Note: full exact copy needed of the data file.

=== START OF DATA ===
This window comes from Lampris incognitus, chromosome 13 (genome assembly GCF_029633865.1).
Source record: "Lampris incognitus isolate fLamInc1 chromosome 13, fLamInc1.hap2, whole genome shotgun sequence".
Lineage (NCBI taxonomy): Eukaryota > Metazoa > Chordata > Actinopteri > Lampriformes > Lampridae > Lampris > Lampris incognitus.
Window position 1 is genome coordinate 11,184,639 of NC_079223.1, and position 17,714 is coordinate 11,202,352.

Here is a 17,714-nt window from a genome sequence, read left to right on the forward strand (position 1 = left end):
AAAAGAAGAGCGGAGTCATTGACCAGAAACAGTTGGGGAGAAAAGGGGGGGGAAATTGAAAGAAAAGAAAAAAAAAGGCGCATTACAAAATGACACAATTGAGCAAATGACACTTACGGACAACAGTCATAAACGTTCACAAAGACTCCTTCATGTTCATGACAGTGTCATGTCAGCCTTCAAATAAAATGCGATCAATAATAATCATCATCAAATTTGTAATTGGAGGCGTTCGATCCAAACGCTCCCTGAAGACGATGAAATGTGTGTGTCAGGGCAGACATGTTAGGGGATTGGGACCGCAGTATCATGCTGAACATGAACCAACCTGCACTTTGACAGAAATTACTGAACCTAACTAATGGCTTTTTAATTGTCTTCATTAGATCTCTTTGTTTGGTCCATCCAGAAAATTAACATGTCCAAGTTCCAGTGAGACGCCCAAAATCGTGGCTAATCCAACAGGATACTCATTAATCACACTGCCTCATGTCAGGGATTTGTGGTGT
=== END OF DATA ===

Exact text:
This window comes from Lampris incognitus, chromosome 13 (genome assembly GCF_029633865.1).
Source record: "Lampris incognitus isolate fLamInc1 chromosome 13, fLamInc1.hap2, whole genome shotgun sequence".
Lineage (NCBI taxonomy): Eukaryota > Metazoa > Chordata > Actinopteri > Lampriformes > Lampridae > Lampris > Lampris incognitus.
Window position 1 is genome coordinate 11,184,639 of NC_079223.1, and position 17,714 is coordinate 11,202,352.

Here is a 17,714-nt window from a genome sequence, read left to right on the forward strand (position 1 = left end):
AAAAGAAGAGCGGAGTCATTGACCAGAAACAGTTGGGGAGAAAAGGGGGGGGAAATTGAAAGAAAAGAAAAAAAAAGGCGCATTACAAAATGACACAATTGAGCAAATGACACTTACGGACAACAGTCATAAACGTTCACAAAGACTCCTTCATGTTCATGACAGTGTCATGTCAGCCTTCAAATAAAATGCGATCAATAATAATCATCATCAAATTTGTAATTGGAGGCGTTCGATCCAAACGCTCCCTGAAGACGATGAAATGTGTGTGTCAGGGCAGACATGTTAGGGGATTGGGACCGCAGTATCATGCTGAACATGAACCAACCTGCACTTTGACAGAAATTACTGAACCTAACTAATGGCTTTTTAATTGTCTTCATTAGATCTCTTTGTTTGGTCCATCCAGAAAATTAACATGTCCAAGTTCCAGTGAGACGCCCAAAATCGTGGCTAATCCAACAGGATACTCATTAATCACACTGCCTCATGTCAGGGATTTGTGGTGT